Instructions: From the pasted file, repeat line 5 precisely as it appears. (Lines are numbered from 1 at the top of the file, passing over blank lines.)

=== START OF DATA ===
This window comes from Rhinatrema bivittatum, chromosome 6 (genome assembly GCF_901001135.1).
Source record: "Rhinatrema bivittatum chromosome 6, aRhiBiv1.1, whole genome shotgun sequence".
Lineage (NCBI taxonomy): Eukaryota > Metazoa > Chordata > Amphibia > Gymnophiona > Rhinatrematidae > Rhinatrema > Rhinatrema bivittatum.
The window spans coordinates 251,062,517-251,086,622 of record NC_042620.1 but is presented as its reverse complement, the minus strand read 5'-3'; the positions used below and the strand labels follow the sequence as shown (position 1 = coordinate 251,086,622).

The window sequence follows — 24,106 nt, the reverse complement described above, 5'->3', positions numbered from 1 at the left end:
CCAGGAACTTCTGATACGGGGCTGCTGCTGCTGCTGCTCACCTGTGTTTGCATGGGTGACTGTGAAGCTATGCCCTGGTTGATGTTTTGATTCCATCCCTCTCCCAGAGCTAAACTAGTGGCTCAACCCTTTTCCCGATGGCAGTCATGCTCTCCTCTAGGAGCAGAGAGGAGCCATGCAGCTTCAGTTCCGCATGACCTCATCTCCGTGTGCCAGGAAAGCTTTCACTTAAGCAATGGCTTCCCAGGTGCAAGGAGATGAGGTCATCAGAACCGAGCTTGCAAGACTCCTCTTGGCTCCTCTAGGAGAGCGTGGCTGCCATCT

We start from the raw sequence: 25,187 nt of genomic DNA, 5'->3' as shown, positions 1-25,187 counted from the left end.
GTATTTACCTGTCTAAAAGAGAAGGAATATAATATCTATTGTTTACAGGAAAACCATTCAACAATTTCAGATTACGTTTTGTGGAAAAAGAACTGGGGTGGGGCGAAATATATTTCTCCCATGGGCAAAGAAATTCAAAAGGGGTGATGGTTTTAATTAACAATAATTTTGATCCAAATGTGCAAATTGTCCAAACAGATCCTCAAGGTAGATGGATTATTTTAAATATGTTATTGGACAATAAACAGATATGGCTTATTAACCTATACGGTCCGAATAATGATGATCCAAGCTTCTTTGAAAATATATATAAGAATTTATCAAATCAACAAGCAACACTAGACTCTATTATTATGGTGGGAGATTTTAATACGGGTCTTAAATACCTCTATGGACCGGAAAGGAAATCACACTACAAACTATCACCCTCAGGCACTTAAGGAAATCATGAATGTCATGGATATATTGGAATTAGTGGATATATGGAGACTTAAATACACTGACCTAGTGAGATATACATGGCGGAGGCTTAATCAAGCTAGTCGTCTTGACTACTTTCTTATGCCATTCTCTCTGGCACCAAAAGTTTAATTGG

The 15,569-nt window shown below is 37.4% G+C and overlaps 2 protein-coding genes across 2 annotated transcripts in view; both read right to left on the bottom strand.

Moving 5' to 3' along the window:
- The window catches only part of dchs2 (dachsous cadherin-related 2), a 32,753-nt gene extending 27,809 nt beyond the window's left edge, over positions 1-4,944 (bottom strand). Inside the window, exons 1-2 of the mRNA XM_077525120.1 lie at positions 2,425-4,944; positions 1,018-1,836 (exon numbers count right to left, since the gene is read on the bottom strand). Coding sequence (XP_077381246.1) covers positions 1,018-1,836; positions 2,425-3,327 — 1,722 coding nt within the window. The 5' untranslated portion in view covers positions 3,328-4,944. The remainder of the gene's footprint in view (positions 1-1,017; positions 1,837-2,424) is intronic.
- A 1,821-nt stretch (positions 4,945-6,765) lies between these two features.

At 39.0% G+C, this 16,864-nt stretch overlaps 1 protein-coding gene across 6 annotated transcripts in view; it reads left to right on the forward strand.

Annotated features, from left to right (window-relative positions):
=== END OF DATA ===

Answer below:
The window sequence follows — 24,106 nt, the reverse complement described above, 5'->3', positions numbered from 1 at the left end: